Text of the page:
The Texas power grid operator forecast demand would reach its highest in 2021 on Wednesday and Thursday as homes and businesses crank up their air conditioners to escape another heatwave.
The grid, however, also forecast power use would reach that lofty level on Monday and Tuesday, only to pull back those outlooks as less hot weather reduced the peaks.
The United States has been beset by several extreme weather events this year, including a freeze in Texas that knocked out power to millions in February and record heat in the Pacific Northwest this summer.
Temperatures in Dallas will reach the upper 90s Fahrenheit (35 Celsius) every day from Aug. 8-13, according to AccuWeather. That is in line with the city’s normal high of 97 F at this time of year.
The Electric Reliability Council of Texas (ERCOT), which operates most of the state’s grid, projected power use would reach 73,163 megawatts (MW) on Wednesday, 73,695 MW on Thursday and 73,955 MW on Aug. 18.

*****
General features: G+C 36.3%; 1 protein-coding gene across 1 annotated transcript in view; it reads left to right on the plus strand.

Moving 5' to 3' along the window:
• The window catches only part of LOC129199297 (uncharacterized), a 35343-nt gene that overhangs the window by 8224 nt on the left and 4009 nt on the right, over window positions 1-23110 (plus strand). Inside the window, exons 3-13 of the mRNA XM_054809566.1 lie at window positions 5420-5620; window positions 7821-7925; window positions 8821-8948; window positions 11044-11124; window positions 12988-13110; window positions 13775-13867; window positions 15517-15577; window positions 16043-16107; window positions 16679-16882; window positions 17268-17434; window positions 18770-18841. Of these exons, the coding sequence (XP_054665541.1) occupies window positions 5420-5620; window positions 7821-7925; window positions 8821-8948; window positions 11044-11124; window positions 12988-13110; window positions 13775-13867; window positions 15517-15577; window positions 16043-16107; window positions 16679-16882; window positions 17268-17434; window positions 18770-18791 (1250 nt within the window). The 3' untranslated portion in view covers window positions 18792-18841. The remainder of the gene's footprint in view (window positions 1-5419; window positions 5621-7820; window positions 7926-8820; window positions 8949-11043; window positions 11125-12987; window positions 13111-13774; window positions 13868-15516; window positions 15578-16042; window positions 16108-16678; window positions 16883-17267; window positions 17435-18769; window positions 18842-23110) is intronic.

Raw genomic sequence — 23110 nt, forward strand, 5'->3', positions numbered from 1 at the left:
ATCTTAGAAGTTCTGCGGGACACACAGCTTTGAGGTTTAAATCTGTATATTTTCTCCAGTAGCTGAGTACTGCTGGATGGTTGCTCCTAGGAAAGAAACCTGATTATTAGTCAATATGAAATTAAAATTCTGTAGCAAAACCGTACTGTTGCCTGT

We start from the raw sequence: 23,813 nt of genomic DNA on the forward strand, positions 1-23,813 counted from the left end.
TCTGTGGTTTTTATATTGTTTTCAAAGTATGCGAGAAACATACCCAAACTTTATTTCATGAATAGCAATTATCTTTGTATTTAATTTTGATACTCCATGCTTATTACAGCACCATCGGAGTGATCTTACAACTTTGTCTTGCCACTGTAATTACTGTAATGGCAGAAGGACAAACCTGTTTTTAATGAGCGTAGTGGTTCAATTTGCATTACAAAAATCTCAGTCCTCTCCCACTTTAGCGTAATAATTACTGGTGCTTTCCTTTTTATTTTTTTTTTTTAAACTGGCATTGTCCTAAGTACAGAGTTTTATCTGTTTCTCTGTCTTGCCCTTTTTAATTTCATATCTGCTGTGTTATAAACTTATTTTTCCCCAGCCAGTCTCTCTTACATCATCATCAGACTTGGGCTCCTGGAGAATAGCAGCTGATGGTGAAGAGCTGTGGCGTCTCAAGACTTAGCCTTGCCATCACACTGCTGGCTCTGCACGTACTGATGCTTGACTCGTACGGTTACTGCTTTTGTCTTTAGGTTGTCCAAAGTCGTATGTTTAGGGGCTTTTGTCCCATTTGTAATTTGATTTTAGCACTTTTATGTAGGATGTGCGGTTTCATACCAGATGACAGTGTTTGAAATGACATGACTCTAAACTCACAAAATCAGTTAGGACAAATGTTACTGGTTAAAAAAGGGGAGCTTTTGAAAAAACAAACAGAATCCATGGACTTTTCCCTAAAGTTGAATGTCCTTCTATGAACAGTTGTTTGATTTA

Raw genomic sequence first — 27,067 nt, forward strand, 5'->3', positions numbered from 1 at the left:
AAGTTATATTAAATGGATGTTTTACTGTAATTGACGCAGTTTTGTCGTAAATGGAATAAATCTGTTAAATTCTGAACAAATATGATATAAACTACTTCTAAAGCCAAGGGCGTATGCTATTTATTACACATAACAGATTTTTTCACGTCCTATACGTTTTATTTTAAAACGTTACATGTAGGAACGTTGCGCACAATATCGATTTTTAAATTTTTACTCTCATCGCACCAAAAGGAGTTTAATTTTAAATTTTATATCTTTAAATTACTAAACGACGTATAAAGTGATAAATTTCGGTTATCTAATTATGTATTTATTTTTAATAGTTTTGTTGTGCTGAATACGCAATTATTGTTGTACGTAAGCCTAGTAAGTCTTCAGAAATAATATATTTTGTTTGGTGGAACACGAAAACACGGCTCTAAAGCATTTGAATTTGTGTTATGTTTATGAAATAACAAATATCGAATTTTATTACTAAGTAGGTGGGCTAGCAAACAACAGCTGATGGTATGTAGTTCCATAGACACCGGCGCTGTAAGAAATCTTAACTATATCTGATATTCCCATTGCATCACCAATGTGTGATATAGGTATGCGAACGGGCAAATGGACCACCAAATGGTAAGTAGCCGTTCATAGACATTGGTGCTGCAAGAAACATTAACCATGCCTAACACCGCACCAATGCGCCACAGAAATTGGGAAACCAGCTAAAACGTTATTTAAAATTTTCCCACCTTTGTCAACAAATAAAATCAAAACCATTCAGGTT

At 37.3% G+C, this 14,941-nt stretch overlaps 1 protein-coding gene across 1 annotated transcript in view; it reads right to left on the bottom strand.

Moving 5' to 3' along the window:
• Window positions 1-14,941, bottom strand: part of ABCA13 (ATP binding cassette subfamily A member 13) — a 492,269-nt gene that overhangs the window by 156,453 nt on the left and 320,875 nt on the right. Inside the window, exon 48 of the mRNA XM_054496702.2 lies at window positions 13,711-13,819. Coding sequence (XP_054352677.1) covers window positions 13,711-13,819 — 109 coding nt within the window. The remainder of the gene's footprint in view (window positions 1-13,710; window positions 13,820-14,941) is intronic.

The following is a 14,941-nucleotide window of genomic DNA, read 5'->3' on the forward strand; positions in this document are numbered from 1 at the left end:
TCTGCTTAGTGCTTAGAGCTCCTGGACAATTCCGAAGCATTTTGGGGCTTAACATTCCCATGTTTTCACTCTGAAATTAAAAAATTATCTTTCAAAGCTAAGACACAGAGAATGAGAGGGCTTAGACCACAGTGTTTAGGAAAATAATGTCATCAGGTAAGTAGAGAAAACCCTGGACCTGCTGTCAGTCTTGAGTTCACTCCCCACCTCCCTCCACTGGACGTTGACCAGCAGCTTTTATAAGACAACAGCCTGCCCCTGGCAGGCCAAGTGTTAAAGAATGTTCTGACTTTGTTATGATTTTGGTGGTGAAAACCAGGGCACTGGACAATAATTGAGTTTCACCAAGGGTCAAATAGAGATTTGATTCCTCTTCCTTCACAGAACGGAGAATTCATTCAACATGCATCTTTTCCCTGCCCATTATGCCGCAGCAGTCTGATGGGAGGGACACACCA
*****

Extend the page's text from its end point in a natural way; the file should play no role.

Earlier in the day, ERCIOT forecast Wednesday’s peak would reach 73,975 MW.
Those peaks, if they are met, would top this year’s current high of 72,856 MW on July 26, but would fall short of the grid’s all-time high of 74,820 MW in August 2019.
One megawatt can power around 200 homes on a hot summer day.
Extreme weather reminds Texans of the February freeze that left millions without power, water and heat for days during a deadly storm as ERCOT scrambled to prevent a grid collapse after an unusually large amount of generation shut.
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